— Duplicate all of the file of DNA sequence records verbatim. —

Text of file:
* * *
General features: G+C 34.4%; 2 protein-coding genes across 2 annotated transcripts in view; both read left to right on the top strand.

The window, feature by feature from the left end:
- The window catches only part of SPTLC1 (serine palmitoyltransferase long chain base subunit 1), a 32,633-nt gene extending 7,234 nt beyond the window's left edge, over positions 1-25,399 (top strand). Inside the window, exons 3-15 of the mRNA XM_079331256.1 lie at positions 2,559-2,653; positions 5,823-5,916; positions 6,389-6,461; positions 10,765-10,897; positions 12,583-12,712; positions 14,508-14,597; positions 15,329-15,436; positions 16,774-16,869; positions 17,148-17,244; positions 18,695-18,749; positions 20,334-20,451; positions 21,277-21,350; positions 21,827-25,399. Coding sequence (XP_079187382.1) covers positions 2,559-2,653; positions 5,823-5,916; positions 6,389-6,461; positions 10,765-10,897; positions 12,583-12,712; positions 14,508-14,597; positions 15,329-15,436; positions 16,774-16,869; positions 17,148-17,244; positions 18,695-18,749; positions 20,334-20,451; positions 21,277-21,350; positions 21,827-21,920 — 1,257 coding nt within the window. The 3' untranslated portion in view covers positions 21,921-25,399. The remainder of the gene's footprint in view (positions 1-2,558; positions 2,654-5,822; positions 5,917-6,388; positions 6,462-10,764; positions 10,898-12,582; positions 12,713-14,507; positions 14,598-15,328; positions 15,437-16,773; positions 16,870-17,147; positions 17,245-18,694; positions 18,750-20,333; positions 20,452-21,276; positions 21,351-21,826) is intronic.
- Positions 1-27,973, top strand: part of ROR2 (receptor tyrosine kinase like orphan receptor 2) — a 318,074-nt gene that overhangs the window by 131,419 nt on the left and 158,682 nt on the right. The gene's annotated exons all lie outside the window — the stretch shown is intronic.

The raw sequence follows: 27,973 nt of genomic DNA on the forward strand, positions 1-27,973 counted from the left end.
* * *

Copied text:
General features: G+C 34.4%; 2 protein-coding genes across 2 annotated transcripts in view; both read left to right on the top strand.

The window, feature by feature from the left end:
- The window catches only part of SPTLC1 (serine palmitoyltransferase long chain base subunit 1), a 32,633-nt gene extending 7,234 nt beyond the window's left edge, over positions 1-25,399 (top strand). Inside the window, exons 3-15 of the mRNA XM_079331256.1 lie at positions 2,559-2,653; positions 5,823-5,916; positions 6,389-6,461; positions 10,765-10,897; positions 12,583-12,712; positions 14,508-14,597; positions 15,329-15,436; positions 16,774-16,869; positions 17,148-17,244; positions 18,695-18,749; positions 20,334-20,451; positions 21,277-21,350; positions 21,827-25,399. Coding sequence (XP_079187382.1) covers positions 2,559-2,653; positions 5,823-5,916; positions 6,389-6,461; positions 10,765-10,897; positions 12,583-12,712; positions 14,508-14,597; positions 15,329-15,436; positions 16,774-16,869; positions 17,148-17,244; positions 18,695-18,749; positions 20,334-20,451; positions 21,277-21,350; positions 21,827-21,920 — 1,257 coding nt within the window. The 3' untranslated portion in view covers positions 21,921-25,399. The remainder of the gene's footprint in view (positions 1-2,558; positions 2,654-5,822; positions 5,917-6,388; positions 6,462-10,764; positions 10,898-12,582; positions 12,713-14,507; positions 14,598-15,328; positions 15,437-16,773; positions 16,870-17,147; positions 17,245-18,694; positions 18,750-20,333; positions 20,452-21,276; positions 21,351-21,826) is intronic.
- Positions 1-27,973, top strand: part of ROR2 (receptor tyrosine kinase like orphan receptor 2) — a 318,074-nt gene that overhangs the window by 131,419 nt on the left and 158,682 nt on the right. The gene's annotated exons all lie outside the window — the stretch shown is intronic.

The raw sequence follows: 27,973 nt of genomic DNA on the forward strand, positions 1-27,973 counted from the left end.